A study revealed that those who ate a low-carb diet (with less than 40 % of daily calories coming from carbs) or a high-carb diet (with more than 70 % of daily calories coming from carbs) were more likely to die during the study period, compared with those who ate a moderate-carb diet, with about 50 to 55 percent of their calories coming from carbohydrates.
The study involved more than 15,000 Americans who were tracked for a quarter of a century, found that
The researchers based on the findings, estimated that from age 50, people who consumed a moderate-carb diet would have a life expectancy that was about four years longer than those who consumed a very low-carb diet (with an average life expectancy of 83 years for moderate-carb eaters versus 79 years for very low-carb eaters).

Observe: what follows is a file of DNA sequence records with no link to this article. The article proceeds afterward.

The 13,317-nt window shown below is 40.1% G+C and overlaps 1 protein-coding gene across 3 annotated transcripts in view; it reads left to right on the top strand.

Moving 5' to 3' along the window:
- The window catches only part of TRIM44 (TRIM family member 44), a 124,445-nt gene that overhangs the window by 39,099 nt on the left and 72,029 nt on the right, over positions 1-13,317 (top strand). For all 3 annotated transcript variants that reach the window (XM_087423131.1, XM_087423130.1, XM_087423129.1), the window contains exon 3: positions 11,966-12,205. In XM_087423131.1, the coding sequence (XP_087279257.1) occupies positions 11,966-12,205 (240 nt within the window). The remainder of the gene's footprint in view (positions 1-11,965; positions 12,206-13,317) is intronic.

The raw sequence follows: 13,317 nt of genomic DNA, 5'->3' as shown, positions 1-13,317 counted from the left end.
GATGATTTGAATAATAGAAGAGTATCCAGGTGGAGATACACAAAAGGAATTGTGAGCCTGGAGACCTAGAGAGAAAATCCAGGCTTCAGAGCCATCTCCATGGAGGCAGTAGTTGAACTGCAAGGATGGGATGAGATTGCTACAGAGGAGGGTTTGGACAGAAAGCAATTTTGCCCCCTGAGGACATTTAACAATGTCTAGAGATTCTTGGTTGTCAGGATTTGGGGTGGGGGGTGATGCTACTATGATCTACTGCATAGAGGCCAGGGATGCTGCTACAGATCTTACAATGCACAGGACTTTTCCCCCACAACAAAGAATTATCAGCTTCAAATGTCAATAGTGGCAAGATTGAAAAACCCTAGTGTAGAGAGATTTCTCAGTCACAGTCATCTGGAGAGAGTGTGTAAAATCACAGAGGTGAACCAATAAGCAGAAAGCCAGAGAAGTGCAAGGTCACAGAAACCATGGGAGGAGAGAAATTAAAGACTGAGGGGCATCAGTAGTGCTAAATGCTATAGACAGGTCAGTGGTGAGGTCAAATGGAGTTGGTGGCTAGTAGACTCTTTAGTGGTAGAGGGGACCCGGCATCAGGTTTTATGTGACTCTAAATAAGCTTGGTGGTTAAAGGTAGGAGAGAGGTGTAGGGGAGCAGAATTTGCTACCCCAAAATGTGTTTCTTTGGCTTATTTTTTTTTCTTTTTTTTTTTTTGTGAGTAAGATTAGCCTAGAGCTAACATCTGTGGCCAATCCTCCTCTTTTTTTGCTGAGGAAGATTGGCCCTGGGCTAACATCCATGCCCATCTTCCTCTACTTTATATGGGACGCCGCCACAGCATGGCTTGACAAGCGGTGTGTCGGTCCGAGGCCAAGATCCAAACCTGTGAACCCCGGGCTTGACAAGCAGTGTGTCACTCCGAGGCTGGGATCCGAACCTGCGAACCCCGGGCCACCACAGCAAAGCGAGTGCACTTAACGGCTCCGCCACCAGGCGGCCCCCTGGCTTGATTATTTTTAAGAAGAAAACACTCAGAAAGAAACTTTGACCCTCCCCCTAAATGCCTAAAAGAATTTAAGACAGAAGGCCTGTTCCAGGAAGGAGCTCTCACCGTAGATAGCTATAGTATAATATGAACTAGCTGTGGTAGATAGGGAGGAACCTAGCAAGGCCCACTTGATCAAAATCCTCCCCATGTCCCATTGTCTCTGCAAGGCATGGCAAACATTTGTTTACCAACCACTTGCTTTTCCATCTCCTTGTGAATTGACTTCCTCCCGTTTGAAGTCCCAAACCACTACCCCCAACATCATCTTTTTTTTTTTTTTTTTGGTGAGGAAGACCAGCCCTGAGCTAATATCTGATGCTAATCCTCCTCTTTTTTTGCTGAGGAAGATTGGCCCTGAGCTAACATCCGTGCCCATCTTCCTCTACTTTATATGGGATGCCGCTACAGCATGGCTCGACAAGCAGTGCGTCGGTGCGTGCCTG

But it wasn’t all bad news for people following low-carb diets. In the second part published in the journal The Lancet Public Health, the researchers examined the effect of replacing carbohydrates with either animal-based or plant-based protiens or fats. They found that low-carb diets that involved people consuming animal-based proteins and fats were linked with a greater risk of early death, but low-carb diets that involved people consuming plant-based proteins and fats were linked with a reduced risk of early death.
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